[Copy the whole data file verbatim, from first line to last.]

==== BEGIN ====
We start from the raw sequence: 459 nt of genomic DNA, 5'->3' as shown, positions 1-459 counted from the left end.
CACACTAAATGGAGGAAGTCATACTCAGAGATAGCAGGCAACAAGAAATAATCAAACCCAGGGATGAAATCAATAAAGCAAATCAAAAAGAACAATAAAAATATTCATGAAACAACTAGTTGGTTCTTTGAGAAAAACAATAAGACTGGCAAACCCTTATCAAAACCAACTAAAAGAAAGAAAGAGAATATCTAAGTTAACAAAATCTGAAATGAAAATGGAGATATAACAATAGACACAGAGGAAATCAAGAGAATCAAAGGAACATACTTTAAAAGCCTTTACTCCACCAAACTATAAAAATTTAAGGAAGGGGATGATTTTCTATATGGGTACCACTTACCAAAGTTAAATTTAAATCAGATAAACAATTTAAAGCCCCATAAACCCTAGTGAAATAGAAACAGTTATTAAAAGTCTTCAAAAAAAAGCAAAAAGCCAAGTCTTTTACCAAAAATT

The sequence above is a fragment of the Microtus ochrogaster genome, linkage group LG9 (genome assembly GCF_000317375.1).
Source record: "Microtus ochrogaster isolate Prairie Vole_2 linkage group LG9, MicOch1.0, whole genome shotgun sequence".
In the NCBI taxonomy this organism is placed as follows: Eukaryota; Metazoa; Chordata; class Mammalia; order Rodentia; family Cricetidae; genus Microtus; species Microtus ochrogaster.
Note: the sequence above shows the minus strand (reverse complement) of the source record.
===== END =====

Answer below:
We start from the raw sequence: 459 nt of genomic DNA, 5'->3' as shown, positions 1-459 counted from the left end.
CACACTAAATGGAGGAAGTCATACTCAGAGATAGCAGGCAACAAGAAATAATCAAACCCAGGGATGAAATCAATAAAGCAAATCAAAAAGAACAATAAAAATATTCATGAAACAACTAGTTGGTTCTTTGAGAAAAACAATAAGACTGGCAAACCCTTATCAAAACCAACTAAAAGAAAGAAAGAGAATATCTAAGTTAACAAAATCTGAAATGAAAATGGAGATATAACAATAGACACAGAGGAAATCAAGAGAATCAAAGGAACATACTTTAAAAGCCTTTACTCCACCAAACTATAAAAATTTAAGGAAGGGGATGATTTTCTATATGGGTACCACTTACCAAAGTTAAATTTAAATCAGATAAACAATTTAAAGCCCCATAAACCCTAGTGAAATAGAAACAGTTATTAAAAGTCTTCAAAAAAAAGCAAAAAGCCAAGTCTTTTACCAAAAATT

The sequence above is a fragment of the Microtus ochrogaster genome, linkage group LG9 (genome assembly GCF_000317375.1).
Source record: "Microtus ochrogaster isolate Prairie Vole_2 linkage group LG9, MicOch1.0, whole genome shotgun sequence".
In the NCBI taxonomy this organism is placed as follows: Eukaryota; Metazoa; Chordata; class Mammalia; order Rodentia; family Cricetidae; genus Microtus; species Microtus ochrogaster.
Note: the sequence above shows the minus strand (reverse complement) of the source record.